If an article which is of a size such that is substantially fills the cavity 4 defined by the cleaning brushes is inserted through the opening to the cavity and is moved back and forward within the cavity the external surface of the article will be rubbed against the bristles 6 of the brushes, which will act to clean the article. To assist in the cleaning action, a cleaning liquid such as water is normally used. Water can be directed on to the article from a hose or nozzle or the like but preferably the cleaning apparatus is used in conjunction with an open ended container, such as a bucket 20 as described above, into which the cleaning apparatus is placed in use, and the cleaning liquid or water is added to this container. Where the cleaning apparatus is to be used with a bucket the shape of the frame will be determined by the shape of the bucket with which the apparatus is to be used. For example, if the bucket is circular in shape, then the frame ends will also be circular in shape but if the bucket should be square in shape then the frame ends will also be square in shape.

As has been mentioned, in its preferred form the cleaning apparatus of this invention has been devised to facilitate the cleaning of the four cups of milking apparatus used in the milking of a cow and also to clear the claws and the claw tubes of the milking apparatus.

When the four cups of the milking apparatus are inserted into the cavity and are moved back and forth within the cavity all surfaces of each cup come into contact with the bristles of the brushes. An important feature of the preferred form of the invention is that all four cups of the milking apparatus can be cleaned simultaneously, because of the central brush 8 dividing the longer cavity into four smaller cavities correctly positioned to receive the four cups.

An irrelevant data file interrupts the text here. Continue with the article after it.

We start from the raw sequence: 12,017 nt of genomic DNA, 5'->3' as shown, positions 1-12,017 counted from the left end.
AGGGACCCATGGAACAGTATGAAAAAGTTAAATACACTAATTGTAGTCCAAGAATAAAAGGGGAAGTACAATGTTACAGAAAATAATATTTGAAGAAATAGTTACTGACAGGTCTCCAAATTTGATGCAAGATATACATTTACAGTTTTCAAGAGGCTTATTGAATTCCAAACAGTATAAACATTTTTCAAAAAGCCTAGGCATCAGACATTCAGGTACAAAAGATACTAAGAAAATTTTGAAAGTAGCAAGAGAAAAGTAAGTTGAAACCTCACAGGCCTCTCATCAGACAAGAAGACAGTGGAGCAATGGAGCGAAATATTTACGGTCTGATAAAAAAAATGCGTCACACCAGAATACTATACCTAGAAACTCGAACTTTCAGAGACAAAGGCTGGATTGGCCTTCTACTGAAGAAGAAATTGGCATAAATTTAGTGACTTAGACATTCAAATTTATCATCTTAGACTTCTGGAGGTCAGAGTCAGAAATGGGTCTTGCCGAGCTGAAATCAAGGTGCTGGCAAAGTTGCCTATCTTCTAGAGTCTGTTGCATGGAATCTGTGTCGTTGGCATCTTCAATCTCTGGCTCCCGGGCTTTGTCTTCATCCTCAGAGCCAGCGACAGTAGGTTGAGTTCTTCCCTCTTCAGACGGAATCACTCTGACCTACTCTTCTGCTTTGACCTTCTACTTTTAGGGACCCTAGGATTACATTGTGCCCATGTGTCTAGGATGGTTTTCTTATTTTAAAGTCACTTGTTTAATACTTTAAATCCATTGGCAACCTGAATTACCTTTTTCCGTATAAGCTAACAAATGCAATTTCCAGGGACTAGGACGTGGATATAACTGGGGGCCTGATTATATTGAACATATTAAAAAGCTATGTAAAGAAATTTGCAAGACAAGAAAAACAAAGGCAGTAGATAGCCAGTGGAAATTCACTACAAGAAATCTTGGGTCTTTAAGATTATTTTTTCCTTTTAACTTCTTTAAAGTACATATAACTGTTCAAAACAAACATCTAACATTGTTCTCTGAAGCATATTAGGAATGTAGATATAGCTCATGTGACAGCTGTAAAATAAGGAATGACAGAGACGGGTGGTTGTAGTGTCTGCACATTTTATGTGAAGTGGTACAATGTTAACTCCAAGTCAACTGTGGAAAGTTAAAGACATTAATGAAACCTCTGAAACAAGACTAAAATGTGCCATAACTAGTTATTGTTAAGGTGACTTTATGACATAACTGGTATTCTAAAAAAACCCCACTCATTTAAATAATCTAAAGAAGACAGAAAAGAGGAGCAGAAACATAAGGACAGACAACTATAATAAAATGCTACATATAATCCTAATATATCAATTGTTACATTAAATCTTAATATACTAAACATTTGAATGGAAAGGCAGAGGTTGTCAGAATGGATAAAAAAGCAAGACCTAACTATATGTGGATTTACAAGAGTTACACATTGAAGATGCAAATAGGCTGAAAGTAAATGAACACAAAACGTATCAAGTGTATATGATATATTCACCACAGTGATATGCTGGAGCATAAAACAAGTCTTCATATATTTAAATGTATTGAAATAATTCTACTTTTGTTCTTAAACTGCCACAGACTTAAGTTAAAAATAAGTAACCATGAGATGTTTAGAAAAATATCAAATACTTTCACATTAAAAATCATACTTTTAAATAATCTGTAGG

The above describes the preferred form of the invention and indicates some possible modifications but various other modifications can be made without departing from the scope of the invention. For example, in many cases where other types of articles are to be cleaned by the cleaning apparatus the centrally located brush 8 will either not be necessary or not wanted. Other types of cleaning means can also be used instead of brushes. Foam rubber pads could be used and the cleaning means defining the cavity could be made of a single piece of an appropriate shape, this either being made of a material such as sponge rubber or alternatively being in the form of a belt joined to form a loop, the belt having bristles or cleaning pads attached to the internal surface of the loop. This belt could be made of a flexible material or alternatively could provide a rigid base for the attachment of the cleaning means.

Patent Citations
Cited PatentFiling datePublication dateApplicantTitle
US1056774 *May 21, 1912Mar 25, 1913Frank BrooksBottle-washer.
US2263256 *Jun 12, 1940Nov 18, 1941Moran BrothersDrinking-glass washer brush
CH370206A * Title not available
GB189514506A * Title not available
Referenced by
Citing PatentFiling datePublication dateApplicantTitle
US4502176 *Jan 24, 1983Mar 5, 1985Wallace Mark EBottle brush/glass cleaner
US5222271 *Jul 9, 1992Jun 29, 1993Eganhouse Thomas JSpeculum cleaner
US5608938 *Feb 8, 1996Mar 11, 1997Baschenis; BrunoBottle brush assembly
US8500919Nov 27, 2012Aug 6, 2013Qasem A. Al-QaffasPortable washer for beverage containers
US20050236014 *Dec 3, 2004Oct 27, 2005Hach CompanySystem and method for a sonde sensor cleaning system
U.S. Classification15/164, 15/59
International ClassificationB08B, A01J7/00, B08B9/00, A46B11/00, A46B17/02, B08B3/10, B08B1/00
Cooperative ClassificationA01J7/025
European ClassificationA01J7/02T